October 16, 2018

Isuzu

An interview with Kevin Hayes, tree officer at the London Borough of Newham

Newham

Kevin Hayes, tree officer at the London Borough of Newham, tells us about what his job involves, the evolving roles of tree officers, and the effects of funding cuts on local authority arboriculture

How did you get into arboriculture?

Before I worked in arboriculture, I had jobs in a number of industries, but primarily in printing. After working in a fume-filled building with one window, I decided I needed to work outside, and hopefully in changeable locations. A job came up in a local paper as a groundsman for a small-time tree surgeon, and it all started from there.

Why did you choose to work for the council?

I began at college, while doing my National Diploma in arb, and chose to do work experience at a local authority, doing tree surveys. I had to learn a lot of different amenity trees, as up until then I’d mostly been working on native trees. I’ve been working for local authorities on and off ever since – I think this is my third or fourth.

Can you explain your role as a tree officer?

As the only remaining tree officer in the borough, I am responsible for all of the day-to-day inspections, carrying out school surveys with regards to risk, and service level agreements. I also manage and inspect all of the housing trees, in both communal and individual gardens. I manage the woodland and shelter areas, manage the programmed works for housing, highways and parks, inspect the parks and play equipment, work out budgets and chase up contractors. I also answer enquiries from the public, councillors, the mayor, the business support team and the landscape architect, as well as dealing with planning or TPO applications, housing enquiries, insurance and legal enquiries regarding tree damage.

What does Newham Council do in terms of tree work?

Over the years, my colleagues and I have managed to get most of the larger, more problematic trees onto a regime of cyclic management. We go for the ‘little and often’ approach, if possible. Due to increased planning for new development sites, we have issues when it comes to keeping what we have in their current locations. Planning generally trumps trees, so I do what I can.

How does it compare to other work?

It’s more of a lifestyle than anything. Working for the government means that you have to be tactful at all times – on and off the clock.

The work once, you get the hang of it and can deal with the amount of it, is fairly straightforward. It’s time management that’s the issue. Sometimes if feels as though everyone wants you, the next moment it’s quiet. It seems to come in waves, and you have to be the beachhead. There’s always something to do, and it can be fairly varied – you have to wear a lot of ‘hats’.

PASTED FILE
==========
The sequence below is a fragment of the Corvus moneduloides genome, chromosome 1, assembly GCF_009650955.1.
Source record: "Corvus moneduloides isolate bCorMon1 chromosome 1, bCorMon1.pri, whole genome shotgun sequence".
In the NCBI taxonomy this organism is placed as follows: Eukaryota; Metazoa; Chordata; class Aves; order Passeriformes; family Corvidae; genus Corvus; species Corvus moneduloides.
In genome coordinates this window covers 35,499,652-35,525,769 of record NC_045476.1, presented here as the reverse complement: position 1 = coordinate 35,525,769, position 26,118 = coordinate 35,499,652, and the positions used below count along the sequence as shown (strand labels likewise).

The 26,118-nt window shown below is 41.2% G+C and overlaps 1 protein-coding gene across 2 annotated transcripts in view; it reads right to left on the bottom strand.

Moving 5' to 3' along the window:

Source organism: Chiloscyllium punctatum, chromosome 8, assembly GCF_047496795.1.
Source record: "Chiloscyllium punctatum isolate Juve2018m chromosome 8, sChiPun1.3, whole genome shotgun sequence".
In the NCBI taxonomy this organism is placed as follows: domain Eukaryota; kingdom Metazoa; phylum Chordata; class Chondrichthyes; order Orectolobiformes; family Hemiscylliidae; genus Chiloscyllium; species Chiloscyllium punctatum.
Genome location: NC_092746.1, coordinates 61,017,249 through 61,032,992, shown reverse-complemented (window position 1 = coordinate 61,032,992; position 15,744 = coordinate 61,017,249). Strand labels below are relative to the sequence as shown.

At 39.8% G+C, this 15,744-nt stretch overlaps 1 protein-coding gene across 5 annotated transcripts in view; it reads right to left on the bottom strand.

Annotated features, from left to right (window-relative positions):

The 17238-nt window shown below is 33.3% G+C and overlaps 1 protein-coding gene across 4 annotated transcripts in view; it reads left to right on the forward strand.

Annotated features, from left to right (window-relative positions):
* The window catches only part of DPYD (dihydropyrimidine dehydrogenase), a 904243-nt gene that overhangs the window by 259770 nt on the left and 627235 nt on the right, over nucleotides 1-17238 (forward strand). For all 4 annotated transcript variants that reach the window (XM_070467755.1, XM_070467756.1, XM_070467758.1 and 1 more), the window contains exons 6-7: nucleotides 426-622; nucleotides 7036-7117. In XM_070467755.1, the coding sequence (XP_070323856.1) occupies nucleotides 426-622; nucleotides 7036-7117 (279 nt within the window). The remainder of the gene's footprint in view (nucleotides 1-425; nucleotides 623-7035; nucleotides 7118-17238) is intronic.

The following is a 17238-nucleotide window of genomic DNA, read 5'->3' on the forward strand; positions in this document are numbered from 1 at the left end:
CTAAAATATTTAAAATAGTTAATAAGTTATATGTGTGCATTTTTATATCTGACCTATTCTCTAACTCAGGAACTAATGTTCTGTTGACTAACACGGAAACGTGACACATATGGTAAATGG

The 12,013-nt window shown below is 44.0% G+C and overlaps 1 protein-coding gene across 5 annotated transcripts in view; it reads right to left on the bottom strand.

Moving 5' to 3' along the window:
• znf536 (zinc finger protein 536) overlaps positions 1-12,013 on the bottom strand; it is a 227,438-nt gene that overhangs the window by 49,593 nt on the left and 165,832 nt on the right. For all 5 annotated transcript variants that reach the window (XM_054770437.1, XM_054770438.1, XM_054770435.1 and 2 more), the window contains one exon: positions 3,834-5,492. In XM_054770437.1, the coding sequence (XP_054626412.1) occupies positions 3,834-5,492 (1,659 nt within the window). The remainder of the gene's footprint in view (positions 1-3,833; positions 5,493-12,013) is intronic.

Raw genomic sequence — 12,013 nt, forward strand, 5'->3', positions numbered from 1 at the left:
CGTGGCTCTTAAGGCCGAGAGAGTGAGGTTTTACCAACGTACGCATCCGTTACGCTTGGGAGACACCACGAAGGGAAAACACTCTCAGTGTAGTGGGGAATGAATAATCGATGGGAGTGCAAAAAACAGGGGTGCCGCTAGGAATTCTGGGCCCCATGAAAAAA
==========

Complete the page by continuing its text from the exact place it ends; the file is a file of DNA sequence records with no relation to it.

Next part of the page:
Has the role of tree officers changed in recent years?

I would say the job in itself is fairly similar. The issue now seems to be the ease in which you can be reached. There are still the same complaints regarding light blockage, TV reception, etc., but there are far more enquiries to deal with, so time management and prioritising is the key approach.

How do you feel the controversial work at Sheffield has impacted the role of councils when it comes to trees?

That’s in interesting question. Councils all seem to be going in different directions when it comes to how they manage their trees. The Sheffield incident could have happened to any of us, in reality, but it does seem that some councils are looking to cut costs in the short term without looking at the bigger picture of what outsourcing actually costs. I think the Sheffield situation is a good example of a worst case scenario – as some councils change their business models in attempts to be more self-sustaining, they are finding out that things that look good on paper often work differently in a real-world scenario.

What challenges do you face?

All of them. Local authorities have all had funding cuts, which means they can no longer deal with things in broad strokes, and this leads to time management issues and stress. Restructuring can also lead to gaps in local knowledge and history. Once you get into a rhythm, it’s difficult but not impossible. Newham is doing remarkably well with what it has.

Do you feel councils are beginning to realise the benefits of trees?

Definitely. We try to plant and retain as many trees as we can, we use renewable highway schemes to plant the biggest but most low-maintenance trees we can.

Everyone loves trees – just not the one outside their house! They want it removed, we want to retain it, and everyone else is somewhere in between. Sometimes you win, sometimes you don’t – it’s a learning curve. At least I have more windows now.

 

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